The bad news: Kevin McCarthy, the centrist Cantor deputy who’s funded by all the same people who fund his boss, is a near-lock to become the new majority leader. The good news: Once Cantor steps down on July 31st, there’ll be only 12 more legislative days until November, when the caucus will hold another leadership vote for the next term — and this time, conservatives will have time to prepare. The bummer about McCarthy winning today isn’t that he’ll do any damage before the midterms, it’s that it’ll give him a little extra time to consolidate power before the next leadership vote. Maybe a huge conservative turnout in the midterms will convince GOP fencesitters to tilt towards Jeb Hensarling, Jim Jordan, Raul Labrador, or whoever emerges as the conservative challenger to McCarthy in the fall.

The real action today is in the whip race. If McCarthy gets elected majority leader, as everyone expects, a vacancy will open up for House majority whip. There are three candidates vying for that — Pete Roskam, McCarthy’s deputy; Steve Scalise, the head of the conservative Republican Study Committee; and Marlin Stutzman, who’s running to Scalise’s right on grounds that he’s a bit too cooperative with moderates like McCarthy and Roskam. Scalise appears to have the most votes banked right now, per WaPo, but not quite enough for a majority. Roskam trails behind him and Stutzman is a distant third — but Stutzman has enough conservative support that he could play kingmaker if Scalise doesn’t win outright on the first ballot. Why might Stutzman throw his support to a moderate like Roskam instead of to a fellow conservative? Strategy:

Scalise’s tenure at the RSC has not been viewed as favorably as that of his predecessor, Jim Jordan, whom tea party faithful viewed as more loyal to their cause. Republican sources who requested anonymity so they could speak candidly on the race said there is concern that if chosen, Scalise would be more cooperative with leaders than they would like. That left the door open for another conservative alternative, Stutzman, who is now splitting the conservative vote. Roskam has expressed confidence that he will make it to the second ballot, and if Scalise beats Stutzman, some sources believe Stutzman voters could defect to Roskam so conservatives can regroup and challenge the whole establishment leadership slate in the next Congress.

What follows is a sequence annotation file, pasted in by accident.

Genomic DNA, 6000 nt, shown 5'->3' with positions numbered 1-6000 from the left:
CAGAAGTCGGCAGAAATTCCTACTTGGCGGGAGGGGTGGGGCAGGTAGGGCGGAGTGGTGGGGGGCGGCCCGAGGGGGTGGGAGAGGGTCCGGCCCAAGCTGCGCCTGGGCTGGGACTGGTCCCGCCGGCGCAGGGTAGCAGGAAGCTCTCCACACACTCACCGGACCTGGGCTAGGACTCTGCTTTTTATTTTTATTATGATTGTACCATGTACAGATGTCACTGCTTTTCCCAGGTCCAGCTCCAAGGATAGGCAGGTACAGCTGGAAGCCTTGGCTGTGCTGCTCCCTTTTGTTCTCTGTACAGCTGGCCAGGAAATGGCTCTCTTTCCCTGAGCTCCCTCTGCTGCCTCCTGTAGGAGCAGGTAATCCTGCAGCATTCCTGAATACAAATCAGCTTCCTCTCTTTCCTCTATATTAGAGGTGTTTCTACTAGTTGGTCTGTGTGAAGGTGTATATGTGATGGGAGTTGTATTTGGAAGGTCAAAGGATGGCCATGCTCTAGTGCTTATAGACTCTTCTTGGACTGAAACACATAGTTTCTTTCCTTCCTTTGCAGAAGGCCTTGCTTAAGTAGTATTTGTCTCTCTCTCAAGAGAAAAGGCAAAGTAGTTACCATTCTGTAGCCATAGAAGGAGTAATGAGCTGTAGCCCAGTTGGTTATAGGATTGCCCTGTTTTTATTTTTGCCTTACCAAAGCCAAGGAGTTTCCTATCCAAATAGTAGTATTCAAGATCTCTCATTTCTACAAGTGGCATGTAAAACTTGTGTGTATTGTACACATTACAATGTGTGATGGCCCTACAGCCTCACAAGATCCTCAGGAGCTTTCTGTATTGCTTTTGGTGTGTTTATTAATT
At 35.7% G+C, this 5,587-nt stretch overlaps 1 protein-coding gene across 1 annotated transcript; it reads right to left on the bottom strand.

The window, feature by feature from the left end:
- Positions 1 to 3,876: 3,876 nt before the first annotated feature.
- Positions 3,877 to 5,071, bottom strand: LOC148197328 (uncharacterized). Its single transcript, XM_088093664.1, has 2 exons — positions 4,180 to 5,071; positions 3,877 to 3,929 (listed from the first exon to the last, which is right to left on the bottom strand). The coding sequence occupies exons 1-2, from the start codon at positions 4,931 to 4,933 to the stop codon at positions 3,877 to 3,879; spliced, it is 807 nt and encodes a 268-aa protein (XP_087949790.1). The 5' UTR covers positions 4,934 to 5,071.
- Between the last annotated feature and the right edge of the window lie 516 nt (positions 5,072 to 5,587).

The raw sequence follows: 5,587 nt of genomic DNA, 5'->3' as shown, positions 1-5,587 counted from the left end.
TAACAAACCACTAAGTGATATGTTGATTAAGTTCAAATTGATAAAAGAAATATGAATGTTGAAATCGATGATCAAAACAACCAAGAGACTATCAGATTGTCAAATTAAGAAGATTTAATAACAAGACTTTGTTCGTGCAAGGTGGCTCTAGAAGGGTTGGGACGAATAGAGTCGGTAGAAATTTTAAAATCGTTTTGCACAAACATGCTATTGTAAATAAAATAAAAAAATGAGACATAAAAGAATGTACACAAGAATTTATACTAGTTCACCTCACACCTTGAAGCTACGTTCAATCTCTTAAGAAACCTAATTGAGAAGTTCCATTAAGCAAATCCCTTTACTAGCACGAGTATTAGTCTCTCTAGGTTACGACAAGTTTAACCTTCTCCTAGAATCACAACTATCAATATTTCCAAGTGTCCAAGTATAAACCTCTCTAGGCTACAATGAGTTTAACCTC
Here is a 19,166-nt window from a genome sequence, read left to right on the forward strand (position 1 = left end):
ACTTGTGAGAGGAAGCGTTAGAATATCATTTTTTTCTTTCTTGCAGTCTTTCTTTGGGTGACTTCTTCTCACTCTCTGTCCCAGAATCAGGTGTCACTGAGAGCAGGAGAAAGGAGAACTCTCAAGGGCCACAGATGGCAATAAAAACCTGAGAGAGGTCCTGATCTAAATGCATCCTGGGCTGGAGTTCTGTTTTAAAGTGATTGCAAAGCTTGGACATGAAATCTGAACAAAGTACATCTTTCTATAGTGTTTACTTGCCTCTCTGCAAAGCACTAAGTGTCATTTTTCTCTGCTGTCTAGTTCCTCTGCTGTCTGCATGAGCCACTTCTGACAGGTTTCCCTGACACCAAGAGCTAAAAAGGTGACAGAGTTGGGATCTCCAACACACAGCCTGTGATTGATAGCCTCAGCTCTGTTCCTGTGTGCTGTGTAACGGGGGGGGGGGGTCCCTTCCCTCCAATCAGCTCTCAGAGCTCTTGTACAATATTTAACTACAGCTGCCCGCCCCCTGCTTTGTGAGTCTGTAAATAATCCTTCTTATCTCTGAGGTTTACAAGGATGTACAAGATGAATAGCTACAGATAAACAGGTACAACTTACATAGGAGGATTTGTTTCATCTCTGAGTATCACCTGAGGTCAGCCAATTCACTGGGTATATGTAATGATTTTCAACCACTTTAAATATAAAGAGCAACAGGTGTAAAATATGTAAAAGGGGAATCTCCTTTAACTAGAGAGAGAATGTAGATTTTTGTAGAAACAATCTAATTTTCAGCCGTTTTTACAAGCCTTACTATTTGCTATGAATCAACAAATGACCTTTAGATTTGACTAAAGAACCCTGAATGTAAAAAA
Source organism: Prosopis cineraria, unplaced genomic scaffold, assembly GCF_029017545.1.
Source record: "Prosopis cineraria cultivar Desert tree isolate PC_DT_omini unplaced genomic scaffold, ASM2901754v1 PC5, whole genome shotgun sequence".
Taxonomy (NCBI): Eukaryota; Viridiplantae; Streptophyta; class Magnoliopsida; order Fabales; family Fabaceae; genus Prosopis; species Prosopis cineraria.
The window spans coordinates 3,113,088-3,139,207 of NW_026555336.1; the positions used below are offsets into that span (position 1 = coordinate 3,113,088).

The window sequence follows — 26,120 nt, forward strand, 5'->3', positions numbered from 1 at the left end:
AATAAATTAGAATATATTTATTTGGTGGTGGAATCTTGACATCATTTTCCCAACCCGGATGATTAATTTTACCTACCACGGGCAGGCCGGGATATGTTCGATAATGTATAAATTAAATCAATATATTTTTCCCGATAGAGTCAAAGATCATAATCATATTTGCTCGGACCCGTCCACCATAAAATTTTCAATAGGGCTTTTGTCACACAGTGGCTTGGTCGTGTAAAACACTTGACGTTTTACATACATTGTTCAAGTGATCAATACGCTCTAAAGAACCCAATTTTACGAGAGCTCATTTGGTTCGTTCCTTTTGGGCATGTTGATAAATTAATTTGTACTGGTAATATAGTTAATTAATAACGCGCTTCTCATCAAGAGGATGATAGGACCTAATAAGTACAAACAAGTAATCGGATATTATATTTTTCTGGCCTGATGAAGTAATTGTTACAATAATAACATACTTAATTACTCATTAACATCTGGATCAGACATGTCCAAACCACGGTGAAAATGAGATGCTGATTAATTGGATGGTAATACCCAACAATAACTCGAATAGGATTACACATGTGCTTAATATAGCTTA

In other words, since today’s election means so little in policy terms, why not make it a clean sweep of centrists at the top in Boehner, McCarthy, and Roskam? That’ll give House conservatives something to rally against in November, when the real leadership election takes place. If you elect Scalise now, Boehner and McCarthy will argue in the fall that conservatives already have a representative in a top leadership position and therefore there’s no need to focus on electing a new Speaker or majority leader. On the other hand, if Scalise wins, he’d understand that conservatives will be watching him closely as the chief bulwark against Boehner and McCarthy on things like comprehensive immigration reform. He already has a rap among some righties for being too accommodating with McCarthy. If he doesn’t resist, his time in leadership will be short. He has an incentive to play hardball.

While we wait, here’s Raul Labrador telling Fox News two days ago that he’s “close” to getting the votes he needs to upset McCarthy for majority leader. Uh huh. Exit question: House conservatives are spinning McCarthy’s win as a function of speed, i.e. that when a vacancy opens suddenly in the leadership, naturally a guy who’s already there and has built relationships with the entire caucus can move quickly to line up the votes he needs. You can’t expect righties to put together a serious challenge overnight. Okay, but I feel like there’s a new story in conservative media every week about conservatives quietly lining up votes to oust Boehner as Speaker if he makes any sudden moves on amnesty. If that’s true, why weren’t they better prepared to push someone forward as Cantor’s replacement? Why wasn’t someone — Hensarling, Jordan, whoever — already chatting with people behind the scenes about support in case Boehner suddenly moved on amnesty and the caucus decided to try to remove him? They’ve been talking about replacing Boehner for two years and yet McCarthy seems to have crushed them with 24 hours of gladhanding last week. Hmph.

Update: Via Townhall’s Amanda Munoz, Kevin McCarthy won the majority leader vote:

Still waiting on the whip election, which might produce a surprise.

Update: Raul Labrador went out a class act:

Well done, sir.

Update: Score one win for the conservatives:

This was a three-way race that could well have gone to a second round … but didn’t.